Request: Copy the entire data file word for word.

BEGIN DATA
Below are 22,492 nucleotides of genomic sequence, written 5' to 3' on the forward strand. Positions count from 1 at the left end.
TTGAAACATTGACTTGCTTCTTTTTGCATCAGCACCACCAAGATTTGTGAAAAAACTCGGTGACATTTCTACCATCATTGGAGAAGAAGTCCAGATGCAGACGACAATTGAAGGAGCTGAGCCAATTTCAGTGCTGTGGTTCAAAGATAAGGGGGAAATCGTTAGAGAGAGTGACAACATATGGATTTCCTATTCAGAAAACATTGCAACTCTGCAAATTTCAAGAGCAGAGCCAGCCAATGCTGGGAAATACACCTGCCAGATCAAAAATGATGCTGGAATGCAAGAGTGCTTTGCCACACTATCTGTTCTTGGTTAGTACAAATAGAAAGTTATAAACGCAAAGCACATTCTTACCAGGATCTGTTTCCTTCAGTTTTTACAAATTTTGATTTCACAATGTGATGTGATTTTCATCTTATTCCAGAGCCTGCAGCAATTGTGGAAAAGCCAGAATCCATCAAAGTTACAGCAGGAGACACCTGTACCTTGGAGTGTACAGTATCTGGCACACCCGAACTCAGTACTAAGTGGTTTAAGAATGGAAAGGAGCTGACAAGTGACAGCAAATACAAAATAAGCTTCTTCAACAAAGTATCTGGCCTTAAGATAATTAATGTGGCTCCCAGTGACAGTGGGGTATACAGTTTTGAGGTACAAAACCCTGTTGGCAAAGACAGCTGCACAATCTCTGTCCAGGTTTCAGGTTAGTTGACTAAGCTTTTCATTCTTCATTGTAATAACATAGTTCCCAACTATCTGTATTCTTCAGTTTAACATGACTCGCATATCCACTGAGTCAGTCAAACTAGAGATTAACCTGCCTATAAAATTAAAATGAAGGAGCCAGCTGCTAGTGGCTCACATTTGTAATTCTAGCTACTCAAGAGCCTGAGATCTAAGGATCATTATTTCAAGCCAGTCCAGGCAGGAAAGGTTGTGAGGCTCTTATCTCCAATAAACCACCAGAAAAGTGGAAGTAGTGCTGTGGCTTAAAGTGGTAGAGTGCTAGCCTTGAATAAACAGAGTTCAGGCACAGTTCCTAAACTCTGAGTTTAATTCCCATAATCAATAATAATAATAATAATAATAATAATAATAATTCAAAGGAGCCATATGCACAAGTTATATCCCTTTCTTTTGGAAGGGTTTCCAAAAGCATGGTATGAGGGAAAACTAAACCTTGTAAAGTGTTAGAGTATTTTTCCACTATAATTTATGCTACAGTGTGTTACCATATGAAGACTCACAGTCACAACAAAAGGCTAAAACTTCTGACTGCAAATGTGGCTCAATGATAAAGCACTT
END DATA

Below are 22,492 nucleotides of genomic sequence, written 5' to 3' on the forward strand. Positions count from 1 at the left end.
TTGAAACATTGACTTGCTTCTTTTTGCATCAGCACCACCAAGATTTGTGAAAAAACTCGGTGACATTTCTACCATCATTGGAGAAGAAGTCCAGATGCAGACGACAATTGAAGGAGCTGAGCCAATTTCAGTGCTGTGGTTCAAAGATAAGGGGGAAATCGTTAGAGAGAGTGACAACATATGGATTTCCTATTCAGAAAACATTGCAACTCTGCAAATTTCAAGAGCAGAGCCAGCCAATGCTGGGAAATACACCTGCCAGATCAAAAATGATGCTGGAATGCAAGAGTGCTTTGCCACACTATCTGTTCTTGGTTAGTACAAATAGAAAGTTATAAACGCAAAGCACATTCTTACCAGGATCTGTTTCCTTCAGTTTTTACAAATTTTGATTTCACAATGTGATGTGATTTTCATCTTATTCCAGAGCCTGCAGCAATTGTGGAAAAGCCAGAATCCATCAAAGTTACAGCAGGAGACACCTGTACCTTGGAGTGTACAGTATCTGGCACACCCGAACTCAGTACTAAGTGGTTTAAGAATGGAAAGGAGCTGACAAGTGACAGCAAATACAAAATAAGCTTCTTCAACAAAGTATCTGGCCTTAAGATAATTAATGTGGCTCCCAGTGACAGTGGGGTATACAGTTTTGAGGTACAAAACCCTGTTGGCAAAGACAGCTGCACAATCTCTGTCCAGGTTTCAGGTTAGTTGACTAAGCTTTTCATTCTTCATTGTAATAACATAGTTCCCAACTATCTGTATTCTTCAGTTTAACATGACTCGCATATCCACTGAGTCAGTCAAACTAGAGATTAACCTGCCTATAAAATTAAAATGAAGGAGCCAGCTGCTAGTGGCTCACATTTGTAATTCTAGCTACTCAAGAGCCTGAGATCTAAGGATCATTATTTCAAGCCAGTCCAGGCAGGAAAGGTTGTGAGGCTCTTATCTCCAATAAACCACCAGAAAAGTGGAAGTAGTGCTGTGGCTTAAAGTGGTAGAGTGCTAGCCTTGAATAAACAGAGTTCAGGCACAGTTCCTAAACTCTGAGTTTAATTCCCATAATCAATAATAATAATAATAATAATAATAATAATAATTCAAAGGAGCCATATGCACAAGTTATATCCCTTTCTTTTGGAAGGGTTTCCAAAAGCATGGTATGAGGGAAAACTAAACCTTGTAAAGTGTTAGAGTATTTTTCCACTATAATTTATGCTACAGTGTGTTACCATATGAAGACTCACAGTCACAACAAAAGGCTAAAACTTCTGACTGCAAATGTGGCTCAATGATAAAGCACTT